FATHER / TĖVAS
Director: Marat Sargsyan
Vidas Zenonas Antonovas has been recorded in the book of the most interesting criminals of the Soviet Union. He stole around a million roubles from the state's institutions. Together with his accomplices, he hijacked a plane with passengers in order to split for Africa. He has been nicknamed “The Father of Mafia“. He has spent 20 years of his life in 15 prisons. Now he is 71 and has a big family – 10 children, 2 grandchildren and a new-born son.
“Father” is a documentary about the values of an ex-con, about one man’s challenging times and destiny, about the drives of an insatiable lust for life. It is a love story of one family. There are neither romantic moments nor miraculous changes. But there is a strong potential to change our understanding of what a happy and loving family is or could be.
THE OTHER SIDE OF EVERYTHING / DRUGA STRANA SVEGA
Director: Mila Turajlic
In an apartment in Belgrade there is a door that has not been opened in 65 years. This is the story of what is behind it. THE OTHER SIDE OF EVERYTHING combines a family memoir with the portrait of a country in turmoil, telling the story of a disillusioned revolutionary and her struggle with the ghosts haunting Serbia’s present. Ten years after a democratic revolution that resulted in the assassination of the prime minister, Serbia is poised to enter the EU, yet remains divided over its past and its future. This film takes us beyond the usual news reports and political analysis, by providing a keyhole look into everyday life. It focuses on the view of an ordinary person who was swept up into political events. Her life story plays out inside this divided apartment in the city centre which becomes a personal and political battleground. The backdrop to the story is provided by an incredible archive filmed from the apartment windows over a period of 5 years, which chronicles Serbia’s public life from a personal point of view. A parallel story of a country unfolds, from the fight against communism, to the struggle against Milosevic, bringing us into a present marked by disillusionment and defeat. What does it take to open a door?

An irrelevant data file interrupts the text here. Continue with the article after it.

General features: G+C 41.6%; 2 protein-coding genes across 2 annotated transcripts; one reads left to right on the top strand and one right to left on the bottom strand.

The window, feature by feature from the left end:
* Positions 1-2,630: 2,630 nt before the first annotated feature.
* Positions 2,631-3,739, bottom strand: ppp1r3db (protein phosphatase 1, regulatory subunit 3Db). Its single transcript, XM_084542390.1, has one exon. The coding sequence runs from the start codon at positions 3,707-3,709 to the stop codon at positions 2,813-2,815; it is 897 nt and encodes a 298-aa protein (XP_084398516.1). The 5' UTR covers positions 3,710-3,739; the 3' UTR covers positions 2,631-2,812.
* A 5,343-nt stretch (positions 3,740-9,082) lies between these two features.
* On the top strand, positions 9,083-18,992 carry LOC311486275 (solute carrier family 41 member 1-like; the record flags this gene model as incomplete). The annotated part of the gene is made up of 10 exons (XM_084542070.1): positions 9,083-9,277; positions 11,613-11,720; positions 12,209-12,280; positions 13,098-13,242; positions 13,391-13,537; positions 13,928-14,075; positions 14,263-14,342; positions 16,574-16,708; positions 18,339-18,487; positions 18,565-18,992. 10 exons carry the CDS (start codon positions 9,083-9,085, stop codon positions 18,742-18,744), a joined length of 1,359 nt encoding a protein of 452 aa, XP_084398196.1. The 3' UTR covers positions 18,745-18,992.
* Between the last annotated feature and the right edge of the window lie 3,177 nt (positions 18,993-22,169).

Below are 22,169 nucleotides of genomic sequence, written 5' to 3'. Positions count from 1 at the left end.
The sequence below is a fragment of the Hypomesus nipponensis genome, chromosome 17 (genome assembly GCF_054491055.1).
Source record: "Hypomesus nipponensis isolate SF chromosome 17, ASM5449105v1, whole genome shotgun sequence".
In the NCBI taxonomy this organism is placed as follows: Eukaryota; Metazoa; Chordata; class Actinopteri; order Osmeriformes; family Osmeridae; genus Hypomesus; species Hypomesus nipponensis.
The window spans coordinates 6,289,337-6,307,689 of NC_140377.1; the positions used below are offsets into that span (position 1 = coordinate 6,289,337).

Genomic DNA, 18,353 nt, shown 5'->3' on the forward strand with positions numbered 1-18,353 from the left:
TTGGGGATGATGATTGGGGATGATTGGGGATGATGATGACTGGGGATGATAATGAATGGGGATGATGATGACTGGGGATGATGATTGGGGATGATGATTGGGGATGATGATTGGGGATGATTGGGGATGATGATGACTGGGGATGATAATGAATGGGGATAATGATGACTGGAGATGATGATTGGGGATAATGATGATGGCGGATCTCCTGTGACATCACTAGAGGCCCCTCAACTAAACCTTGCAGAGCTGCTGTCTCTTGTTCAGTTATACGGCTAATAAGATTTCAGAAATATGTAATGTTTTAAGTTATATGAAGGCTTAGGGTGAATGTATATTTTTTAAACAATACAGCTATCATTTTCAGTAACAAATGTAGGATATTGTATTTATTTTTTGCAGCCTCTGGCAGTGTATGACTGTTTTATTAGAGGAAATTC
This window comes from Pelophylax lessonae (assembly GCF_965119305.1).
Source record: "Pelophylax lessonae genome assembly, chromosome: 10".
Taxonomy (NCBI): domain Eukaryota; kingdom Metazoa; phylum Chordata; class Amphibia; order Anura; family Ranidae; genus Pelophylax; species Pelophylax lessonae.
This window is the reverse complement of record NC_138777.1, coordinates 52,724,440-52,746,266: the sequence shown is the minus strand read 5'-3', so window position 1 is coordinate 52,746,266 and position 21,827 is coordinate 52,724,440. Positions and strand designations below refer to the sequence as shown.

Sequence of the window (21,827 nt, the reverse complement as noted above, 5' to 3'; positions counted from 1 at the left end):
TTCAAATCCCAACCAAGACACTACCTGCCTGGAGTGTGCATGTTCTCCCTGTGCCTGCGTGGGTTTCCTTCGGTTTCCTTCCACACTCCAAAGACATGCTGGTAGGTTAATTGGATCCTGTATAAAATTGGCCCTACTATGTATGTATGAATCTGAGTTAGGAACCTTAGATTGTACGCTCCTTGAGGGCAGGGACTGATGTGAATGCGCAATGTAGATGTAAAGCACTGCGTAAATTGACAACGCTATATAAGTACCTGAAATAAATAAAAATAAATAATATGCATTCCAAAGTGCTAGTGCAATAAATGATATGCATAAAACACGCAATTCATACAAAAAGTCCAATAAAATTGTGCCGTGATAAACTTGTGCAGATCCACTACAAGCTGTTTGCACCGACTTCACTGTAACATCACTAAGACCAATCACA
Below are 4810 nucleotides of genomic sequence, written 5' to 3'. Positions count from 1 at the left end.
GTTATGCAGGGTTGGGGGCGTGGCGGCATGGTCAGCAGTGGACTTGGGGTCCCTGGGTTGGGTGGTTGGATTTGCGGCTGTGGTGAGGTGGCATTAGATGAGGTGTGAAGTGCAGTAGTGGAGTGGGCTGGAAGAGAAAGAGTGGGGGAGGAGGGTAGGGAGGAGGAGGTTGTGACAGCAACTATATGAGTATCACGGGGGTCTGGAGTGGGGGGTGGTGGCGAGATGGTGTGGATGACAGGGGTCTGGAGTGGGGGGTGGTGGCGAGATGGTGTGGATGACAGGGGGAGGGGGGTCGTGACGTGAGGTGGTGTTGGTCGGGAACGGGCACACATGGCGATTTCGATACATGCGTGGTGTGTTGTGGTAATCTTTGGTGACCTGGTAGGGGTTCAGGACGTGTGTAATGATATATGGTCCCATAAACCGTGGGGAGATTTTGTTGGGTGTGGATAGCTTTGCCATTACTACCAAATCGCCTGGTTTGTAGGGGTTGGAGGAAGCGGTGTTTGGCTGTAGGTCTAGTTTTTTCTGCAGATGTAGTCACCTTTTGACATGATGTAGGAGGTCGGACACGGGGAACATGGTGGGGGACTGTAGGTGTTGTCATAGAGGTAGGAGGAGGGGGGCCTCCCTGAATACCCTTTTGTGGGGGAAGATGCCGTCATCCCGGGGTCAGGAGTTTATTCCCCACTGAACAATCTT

ALBERT CINEMA / ALBERT CINEMA
Director: Agnieszka Zwiefka
Homeless men from the Brother Albert’s shelter are shooting films in which they are the actors, scriptwriters, directors and cinematographers. Their films have official premieres with red carpets and alcohol-free champagne. To the homeless filmmakers, meetings with their spectators are more important than Oscar ceremonies, especially when they see their families for the first time after years and sometimes miracles happen. “Albert Cinema“ follows this unusual group during the shooting of their latest film while showing their everyday life and everyday problems.
The main protagonist is Leszek, a man with a natural talent and a very complicated character. He has one big dream; to see his son with whom he has lost contact over 25 years ago. Leszek hopes that the premiere of his next film can also become a moment of reunion. For his son he is recording a touching video-letter.